As noted in Part I, SEI has offered a report about the ways in which hedge funds, if they know what’s good for them, will adjust to the tough climate of the present and the foreseeable future.
The report listed six imperatives: a sustainable edge; adaptability; clear value added; the right fit; scale or sizzle; business and marketing acumen. We discussed the first three of those in Part I, and so resume here with the question of …
The Right Fit
Investors use hedge funds for a range of purposes: for absolute return; for non-correlated assets; for the mitigation of risk elsewhere in their portfolio, and so forth. Managers have to focus their own efforts, figure out what their investors want, and be prepared to sell precisely that, not something else.
In the two roundtables that SEI hosted last year, they noticed “resistance to the notion that having wide latitude helps fund managers respond to rapidly shifting markets.” That is the usual argument of managers who don’t want to be focused, because focusing implies limits.
And yes, it does imply limits. Deal with that. Rick Nelson, the CIO of Commonfund, said at one of the roundtables, “This idea that a talented manager can easily and rapidly shift between risk-on and risk-off situations – it’s heightened expectations too much.”
As the above figure indicates, diversification through non-correlated assets is the most common primary objective of investors in hedge funds. Nearly half of those asked give that answer. The more flattering, give-them-wide-latitude, answer, “ability to exploit market opportunities,” is the least common response.
On a related point, transparency remains a hot-button issue. As SEI puts the point, transparency “is essential to continually prove and reinforce a hedge fund’s fit with institutional needs.”
Scale or Sizzle
Size can be both a blessing and a curse. Size squelches the sizzle of a nimble start-up. Indeed, on the one hand institutional investors may want precisely “the kind of original thinking and audacious risk-taking that made legends of George Soros, Julian Robertson and their ilk.”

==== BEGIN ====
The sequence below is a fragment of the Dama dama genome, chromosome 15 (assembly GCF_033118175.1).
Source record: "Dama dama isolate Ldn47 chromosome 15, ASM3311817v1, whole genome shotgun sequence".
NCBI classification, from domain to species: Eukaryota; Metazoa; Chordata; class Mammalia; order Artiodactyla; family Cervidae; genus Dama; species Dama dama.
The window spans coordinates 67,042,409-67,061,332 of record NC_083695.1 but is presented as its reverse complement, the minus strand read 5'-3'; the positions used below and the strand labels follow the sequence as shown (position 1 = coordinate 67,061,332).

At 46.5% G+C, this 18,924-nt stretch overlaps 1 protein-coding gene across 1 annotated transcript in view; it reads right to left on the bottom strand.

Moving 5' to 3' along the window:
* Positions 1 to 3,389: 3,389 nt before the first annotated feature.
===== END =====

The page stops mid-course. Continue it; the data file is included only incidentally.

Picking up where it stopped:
Yet on the second hand the same institutional investors have cautious people among their own gatekeepers and decision-makers. The cautious want to invest in a hedge fund that can check the boxes on the Request for Proposals and Due Diligence Questionnaires.
And on the third hand there are subjective not-so-cautious reasons for favoring the larger funds and their managers. Scale implies that the best technology systems are cost-effective, the best people can be hired for the range of tasks that a large management firm needs done, and the management/fund/family has the market power to execute effectively on a strategy, perhaps even to wait out adverse developments while holding a dodgy position.
Eighty four percent of the respondents to SEI’s survey indicated they had minimum asset thresholds that could screen out too-small managers. The specific minimum varies widely from one institution to the next.
The bottom line is that small funds have to compensate for their smallness by excelling at the first point we listed in Part I: a sustainable edge. They have to be able to make the case that their smallness is itself integral to that edge. If so, they may “survive and even thrive” in the present environment despite the power of scale.
As we have had reason to mention already in both parts of this summary of the report: hedge fund managers have to sell their own skills, their team, their products, through effective communication with actual and potential investors. This is at least as important as is an impressive Sharpe or Sortino ratio or success by other investment-performance metrics. Many hedge fund entrepreneurs go into their market with the sense that they can just produce trading results and let the other aspects of the business take care of themselves.
If they’re lucky, they learn better quickly and survive the lesson.
Here is an adaptive thought that will fittingly serve as a conclusion. Andrea Malagoli, a consultant, says that she has seen too many presentations “that follow the same old pattern: pedigree of the managers, number of years’ experience, and so on. What you really need to do is tell a compelling story that captures attention upfront.”